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Brad Molloy: Pride in all those athletes

Brad Molloy: Pride in all those athletes


National Stadium in Tokyo.

“I didn’t lose the gold. I won the silver.”

— Michelle Kwan

Friends, I'm really excited, because the start of the Summer Olympics is almost here — an athletic event so competitive that it's often used as a standard of measurement. Just saying someone has the body of an Olympic athlete makes them seem that much healthier and more dynamic.

Spoiler alert, I'm not a huge sports fan though I do like the idea of finding out who the best ping pong player in the world really is. And I'm not mocking. If you've ever watched an Olympic-level table tennis match you'll soon realize that their speed and accuracy alone makes Wimbledon look like amateur night in comparison. Yep, that big green table in the basement with all the Christmas boxes stacked on it is actually a piece of sporting equipment. Not only that, but there are people who have gotten so good at it that their country is sending them to Tokyo to represent.

True, there are some events that make you curious as to how they ever became sports to begin with — such as artistic swimming. Personally, I tried artistic swimming once but I called it by its more formal name: almost drowning! Then there is the hammer throw, which, if I'm being perfectly honest, shouldn't be a sport at all. Just ask any licensed carpenter and they will tell you that it goes against everything they learned in shop class to be tossing tools around all willy-nilly. Sure, I once hit my thumb by accident shingling the roof and chucked my hammer clear across into my neighbor's backyard, but once I stopped swearing, no one handed me a gold medal saying I had won.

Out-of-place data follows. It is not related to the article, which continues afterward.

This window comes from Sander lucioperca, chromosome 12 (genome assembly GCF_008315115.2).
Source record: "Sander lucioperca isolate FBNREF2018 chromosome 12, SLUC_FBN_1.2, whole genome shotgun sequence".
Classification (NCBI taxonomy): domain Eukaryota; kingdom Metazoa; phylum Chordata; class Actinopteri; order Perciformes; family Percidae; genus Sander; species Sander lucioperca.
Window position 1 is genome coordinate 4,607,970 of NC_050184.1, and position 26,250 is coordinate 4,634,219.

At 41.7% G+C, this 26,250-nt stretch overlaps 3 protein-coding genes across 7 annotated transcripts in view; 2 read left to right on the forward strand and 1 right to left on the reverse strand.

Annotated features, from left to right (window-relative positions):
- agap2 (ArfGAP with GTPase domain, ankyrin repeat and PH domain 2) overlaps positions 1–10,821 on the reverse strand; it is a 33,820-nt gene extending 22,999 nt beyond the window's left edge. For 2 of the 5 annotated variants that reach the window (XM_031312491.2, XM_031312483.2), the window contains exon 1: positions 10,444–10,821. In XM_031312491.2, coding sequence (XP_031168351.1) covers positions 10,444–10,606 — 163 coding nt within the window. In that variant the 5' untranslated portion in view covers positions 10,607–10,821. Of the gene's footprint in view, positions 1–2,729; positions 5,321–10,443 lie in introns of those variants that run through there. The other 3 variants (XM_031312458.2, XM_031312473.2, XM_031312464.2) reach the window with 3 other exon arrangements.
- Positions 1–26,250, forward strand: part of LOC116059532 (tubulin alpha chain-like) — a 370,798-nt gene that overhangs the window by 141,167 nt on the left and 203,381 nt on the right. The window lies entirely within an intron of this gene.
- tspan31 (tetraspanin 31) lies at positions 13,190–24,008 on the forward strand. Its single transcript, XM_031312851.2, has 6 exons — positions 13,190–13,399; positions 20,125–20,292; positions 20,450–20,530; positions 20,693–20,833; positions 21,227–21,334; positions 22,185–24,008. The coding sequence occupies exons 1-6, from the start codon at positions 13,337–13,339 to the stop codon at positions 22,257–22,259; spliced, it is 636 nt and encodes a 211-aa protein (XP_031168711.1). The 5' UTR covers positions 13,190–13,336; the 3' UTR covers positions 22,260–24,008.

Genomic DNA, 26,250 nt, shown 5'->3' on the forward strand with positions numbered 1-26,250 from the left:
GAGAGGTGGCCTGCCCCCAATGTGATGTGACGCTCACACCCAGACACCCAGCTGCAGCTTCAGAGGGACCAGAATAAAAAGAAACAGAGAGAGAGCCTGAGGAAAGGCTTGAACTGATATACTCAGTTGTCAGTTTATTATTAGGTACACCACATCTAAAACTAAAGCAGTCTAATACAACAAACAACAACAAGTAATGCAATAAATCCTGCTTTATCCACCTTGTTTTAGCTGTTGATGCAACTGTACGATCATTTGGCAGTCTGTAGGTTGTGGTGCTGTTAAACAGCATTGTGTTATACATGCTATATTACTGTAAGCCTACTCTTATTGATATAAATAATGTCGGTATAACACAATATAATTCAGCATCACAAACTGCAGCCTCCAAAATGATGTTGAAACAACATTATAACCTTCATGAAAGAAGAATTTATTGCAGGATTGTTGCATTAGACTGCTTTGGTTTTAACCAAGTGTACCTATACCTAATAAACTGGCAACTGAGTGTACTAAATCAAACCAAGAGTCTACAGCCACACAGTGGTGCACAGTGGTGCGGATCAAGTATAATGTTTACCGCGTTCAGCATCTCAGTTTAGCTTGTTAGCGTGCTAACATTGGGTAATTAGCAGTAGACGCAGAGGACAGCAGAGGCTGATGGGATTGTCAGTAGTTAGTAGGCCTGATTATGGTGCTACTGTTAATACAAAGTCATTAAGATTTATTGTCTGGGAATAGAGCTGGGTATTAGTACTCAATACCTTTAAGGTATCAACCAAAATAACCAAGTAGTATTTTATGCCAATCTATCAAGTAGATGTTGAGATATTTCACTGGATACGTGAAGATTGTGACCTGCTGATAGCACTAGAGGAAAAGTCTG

The same goes for the stone throw. Unless you're trying to see how many times it skips across a pond, I don't see the rationale in picking up a stone and then throwing it; unless of course you live in a glass house and are tired of people telling you what to do. Also, wasn't the cannon ball invented just so people wouldn't have to do this in the first place? If you were a pirate on a ship and someone started lobbing balls over the side, you'd have made them walk the plank not send them to Tokyo on a chartered plane.

The javelin event is pretty cool, but I think it could be improved by having a target to aim at. Sort of like Jarts from the 1970s but with less chance of sibling retaliation. The high jump on the other hand appears to be an accidental case of someone reading the directions for limbo upside down and instead of being shown their error it became a sport.

I will say this though, you have to marvel at the discipline it takes to learn any of these sports, but I also realize the irony that the annoying kid across the street who chucks rocks into your yard might one day become a national hero for doing just that. Go, USA!

Auburn native Bradley Molloy’s column appears here each Sunday. He can be reached at



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